Many baristas – both home baristas and pro baristas – have struggled to master the art of latte art, getting the perfect microfoam to allow you to create beautiful, rippling designs on the top of your lattes and cappuccinos. I know that I gave myself a huge pat on the back the first time I pulled off a perfect heart (and cried a little inside when I completely missed the mark on the next four or five after that one good one), but as happy as I am with my own progress, the bar for latte art is being raised every day. Kazuki Yamamoto is someone who is taking the bar far out of reach for most of us with some truly amazing and very creative coffee creations.
The milk foam kitty pictured above is my own personal favorite, but the collection of Peanuts characters gives you a little more insight into just how detailed his works can get. For more, check out his Twitter feed, which is updated regularly with all kinds of impressive art – including portraits in coffee of everyone from anime characters to world leaders.
“Suspended coffee” is a concept that is catching on across the European Union. The term refers to when one customer pays for two cups of coffee – one for him/her and one for someone less fortunate who might come through the cafe later in the day. It’s doing a good deed for someone you don’t know, and it’s not a new concept. The tradition has been around in Naples for more than 100 years.
Caffè sospeso, as it is know in Italian, was a tradition that marked the generosity of the Italians, but it waned in popularity during World War II and after the reconstruction. It got to the point where coffees were only shared during the Christmas season and not the rest of the year. But the past few years have seen an upsurge in the trend in Italy and other EU countries, and more and more people are taking part. There is even a movement to start suspended coffee at Starbucks, which just illustrates how much interest there is in such a program. Time will tell if it does catch on at the coffee giant – and if we end up seeing it at US cafes.
This does remind me of a social experiment that Jonathan Stark did some time back, where he loaded up a Starbucks card and put the code online, so people could use and recharge it at will. There were times when it was empty, but in the overall scheme of things there were just as many people who added to the crowd-funded card as those who used it to get drinks. Going global with the suspended coffee movement would test the system, but perhaps this small-scale experiment is a good illustration that things might work out in the long run.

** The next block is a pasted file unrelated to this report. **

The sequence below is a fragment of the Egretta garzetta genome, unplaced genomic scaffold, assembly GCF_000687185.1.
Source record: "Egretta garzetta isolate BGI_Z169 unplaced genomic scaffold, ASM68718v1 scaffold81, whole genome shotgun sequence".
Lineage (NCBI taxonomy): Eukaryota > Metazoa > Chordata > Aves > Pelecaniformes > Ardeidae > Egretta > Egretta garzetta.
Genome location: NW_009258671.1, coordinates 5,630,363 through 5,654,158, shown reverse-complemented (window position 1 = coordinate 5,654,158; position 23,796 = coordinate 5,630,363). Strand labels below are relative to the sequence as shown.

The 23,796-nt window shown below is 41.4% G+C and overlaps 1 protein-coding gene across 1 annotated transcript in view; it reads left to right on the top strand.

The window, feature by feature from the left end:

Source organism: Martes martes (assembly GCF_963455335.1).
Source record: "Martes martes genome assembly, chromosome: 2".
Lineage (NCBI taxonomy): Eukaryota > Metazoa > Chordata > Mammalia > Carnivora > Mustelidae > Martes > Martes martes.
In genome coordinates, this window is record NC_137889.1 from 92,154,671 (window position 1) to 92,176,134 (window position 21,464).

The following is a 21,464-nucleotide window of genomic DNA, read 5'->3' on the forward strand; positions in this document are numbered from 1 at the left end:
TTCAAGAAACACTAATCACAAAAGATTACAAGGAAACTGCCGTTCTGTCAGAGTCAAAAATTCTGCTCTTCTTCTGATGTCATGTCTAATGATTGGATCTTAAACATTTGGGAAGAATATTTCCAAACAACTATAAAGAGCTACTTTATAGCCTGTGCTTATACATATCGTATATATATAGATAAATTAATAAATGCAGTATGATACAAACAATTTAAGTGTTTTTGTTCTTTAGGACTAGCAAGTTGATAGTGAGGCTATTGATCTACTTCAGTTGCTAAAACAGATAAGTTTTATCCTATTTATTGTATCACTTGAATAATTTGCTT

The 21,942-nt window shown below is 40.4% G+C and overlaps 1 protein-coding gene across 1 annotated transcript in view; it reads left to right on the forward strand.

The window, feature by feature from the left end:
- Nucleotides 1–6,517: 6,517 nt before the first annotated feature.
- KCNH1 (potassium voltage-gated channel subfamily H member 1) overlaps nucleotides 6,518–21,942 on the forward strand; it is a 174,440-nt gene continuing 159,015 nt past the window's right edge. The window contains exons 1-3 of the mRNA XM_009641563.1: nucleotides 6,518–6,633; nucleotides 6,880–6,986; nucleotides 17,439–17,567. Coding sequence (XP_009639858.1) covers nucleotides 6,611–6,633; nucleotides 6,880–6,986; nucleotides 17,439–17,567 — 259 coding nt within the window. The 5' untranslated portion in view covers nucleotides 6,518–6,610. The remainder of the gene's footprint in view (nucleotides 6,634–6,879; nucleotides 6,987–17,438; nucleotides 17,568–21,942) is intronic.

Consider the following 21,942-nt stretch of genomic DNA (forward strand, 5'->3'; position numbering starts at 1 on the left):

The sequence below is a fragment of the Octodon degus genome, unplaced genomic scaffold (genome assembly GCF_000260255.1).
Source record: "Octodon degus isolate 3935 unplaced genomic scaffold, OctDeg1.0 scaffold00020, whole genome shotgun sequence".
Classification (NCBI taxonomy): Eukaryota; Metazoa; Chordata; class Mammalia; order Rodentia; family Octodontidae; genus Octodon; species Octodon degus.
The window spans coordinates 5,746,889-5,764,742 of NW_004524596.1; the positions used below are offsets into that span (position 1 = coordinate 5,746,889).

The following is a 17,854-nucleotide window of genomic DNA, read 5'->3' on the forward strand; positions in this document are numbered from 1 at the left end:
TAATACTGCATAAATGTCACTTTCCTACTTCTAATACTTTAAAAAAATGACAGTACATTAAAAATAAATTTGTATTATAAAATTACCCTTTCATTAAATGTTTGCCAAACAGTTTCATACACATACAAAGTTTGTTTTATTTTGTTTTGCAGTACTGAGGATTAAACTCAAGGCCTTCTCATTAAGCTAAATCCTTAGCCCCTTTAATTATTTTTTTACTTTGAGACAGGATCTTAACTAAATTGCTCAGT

What makes a coffee shop the “best” is definitely a subjective matter. To some, they’re all about the coffee and don’t mind tiny spaces with standing room only. To others, they want a place where they can sit down and relax for a while with their freshly poured cup, but don’t mind if it wasn’t roasted within the hour on-site. USA Today recently tried to put together a list that everyone can agree on and named America’s Best Coffee Shops. The list features a mix of cozy and sophisticated (ok – mostly “cozy” with an emphasis on artisanal roasters), and has a little bit of something for everyone. Of course, these shops are pretty much only in big cities, but you can still order some of their coffee online and go for your own coffee shop experience at home.
1. Ultimo Coffee, Philadelphia
2. Gimme! Coffee, New York
3. Barista, Portland, Ore.
4. Courier Coffee Roasters, Portland, Ore.
5. Café Grumpy, New York City
6. Lamill Coffee Boutique, Los Angeles
7. Stumptown, Various Locations
8. Ritual Coffee Roasters, San Francisco
9. Joe the Art of Coffee, New York and Philadelphia
10. Intelligentsia, Various Locations
11. Commonplace Coffee Co. House and Roasters, Pittsburgh
12. Milstead & Co., Seattle
13. Everyman Espresso, New York City
14. Peregrine Espresso, Washington, D.C.
15. Artifact Coffee, Baltimore=
I am a big fan of the Iced Tea Lemonades at Starbucks when the weather gets warm, since they’re just sweet enough and very refreshing. Sometimes I get black, but often I get the Green Tea Lemonade, which has a very mellow flavor to it. It was fantastic with the melon syrup that Starbucks offered a few seasons ago, and when I saw that one of my local stores was promoting an Iced Peach Green Tea Lemonade, I knew that I had to give it a try.
The drink is made the same way as the green tea lemonade, but is sweetened with peach syrup. The baristas led me to believe that you can’t get an unsweetened peach tea for that reason (but I only get them sweetened, so that wasn’t a problem for me). The peach syrup has a very mild flavor that adds nice peach notes to the tea without making it too sweet or too peachy. You can still taste the green tea, but the lasting after taste is all peach. Delicious.
This drink hasn’t been rolled out to all Starbucks stores yet, and I’m not entirely sure when it will be, but it is definitely in more stores than it was in its initial test run. If you see it, give it a try. I’ll be drinking many more in the hopes that they keep this one on the menu long-term.